Further, the Colorado River drought has now urged Mexico to focus on conserving water, which rehabilitation at the Antonio de los Buenos treatment plant may allow, said Barragán.
Still, he considers certifying Pump Station 1 and the International Collector will allow the projects to be completed by 2024.
PTAR SAB is a different process, which will begin in 2024 and likely begin operations in 2026, he said.
Regarding private funds for PTAR SAB, Barragán said, different companies will have the opportunity to bid to cover construction costs and operations will repay respective expenses.
Barragán emphasized that the importance of the event was to inform the public about project funds, and share the work of moving efforts towards the timeline to 2028.
“You have to change the whole thing”
The event attracted a group of residents including Gabriela Guinea.
The 74-year-old said she’s lived 30 years in Playas de Tijuana, and she urged stakeholders to consider a project to fix sewer water spills in different communities and to reuse wastewater as is done in San Diego.
After the meeting, Guinea shared that she has been following this issue for four years.
She said the meeting was interesting and a great example of binational collaboration, however it requires US authorities to oversee that projects are completed according to timelines and a very tight collaboration to help move the solution ahead.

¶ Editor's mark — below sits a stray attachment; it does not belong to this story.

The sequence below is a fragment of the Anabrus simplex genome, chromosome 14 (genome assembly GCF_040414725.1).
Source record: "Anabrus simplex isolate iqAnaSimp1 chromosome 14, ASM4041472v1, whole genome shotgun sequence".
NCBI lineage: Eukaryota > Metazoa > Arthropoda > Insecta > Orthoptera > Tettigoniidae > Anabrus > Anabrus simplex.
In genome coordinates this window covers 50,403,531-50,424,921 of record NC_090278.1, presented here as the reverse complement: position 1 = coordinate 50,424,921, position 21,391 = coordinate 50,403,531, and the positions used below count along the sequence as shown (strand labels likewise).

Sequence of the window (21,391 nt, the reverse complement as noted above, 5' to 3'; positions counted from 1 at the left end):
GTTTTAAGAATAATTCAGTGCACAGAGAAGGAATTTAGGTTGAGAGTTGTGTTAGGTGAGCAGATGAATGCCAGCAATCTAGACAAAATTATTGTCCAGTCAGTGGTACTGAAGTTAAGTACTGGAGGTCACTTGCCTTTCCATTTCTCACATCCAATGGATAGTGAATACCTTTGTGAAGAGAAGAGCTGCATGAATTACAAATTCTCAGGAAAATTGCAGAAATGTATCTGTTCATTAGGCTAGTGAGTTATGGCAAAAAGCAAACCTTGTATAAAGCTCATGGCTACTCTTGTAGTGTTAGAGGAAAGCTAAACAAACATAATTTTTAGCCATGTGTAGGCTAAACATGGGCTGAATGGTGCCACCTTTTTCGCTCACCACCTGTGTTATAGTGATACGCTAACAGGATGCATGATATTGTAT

“If they have no solutions for the population that actually lives here, why are they trying to increase it?”-Resident Gabriela Guinea
“You have to change the whole thing,” said Guinea. “It’s going to be chaotic if they continue giving permits to more buildings. … There’s not enough water. There’s not enough treatment plants. They’re doing their best to increase the plants. But why are they changing the concentration of the people in the same area? If they have no solutions for the population that actually lives here, why are they trying to increase it?”
Imperial Beach Stakeholder meeting
Officials from EPA and the Tijuana River Watershed Stakeholders privately met earlier in the day in Imperial Beach.
EPA Press Officer Julia Giarmoleo said stakeholders at that meeting included the following governmental entities: U.S. International Boundary and Water Commission; U.S. Customs and Border Protection; U.S. Department of State; U.S. Navy; U.S. Army Corps of Engineers; U.S. Department of Commerce; U.S. Fish and Wildlife Service; North American Development Bank; California Environmental Protection Agency; San Diego Regional Board, California; California Natural Resource Agency; San Diego County, California; City of Chula Vista, California; City of Coronado, California; City of Imperial Beach, California; City of San Diego, California; and the Port of San Diego, California.
EPA Regional Administrator for the nation’s Pacific Southwest Region (Region 9) Martha Guzman shared at the Tijuana public meeting that she was an attendee in a meeting across the US-Mexico border where the progress to expand infrastructure was discussed.
According to Guzman, the point of her visit was primarily to join stakeholders in Tijuana.
The meeting in Imperial Beach had a series of updates on the progress on the International Treatment Plant and congressional changes given to IBWC in preparation for a virtual bilingual public meeting on May 9.
Guzman said the Imperial Beach meeting was held so federal and state partners could update each other and prepare for the public meeting in Tijuana.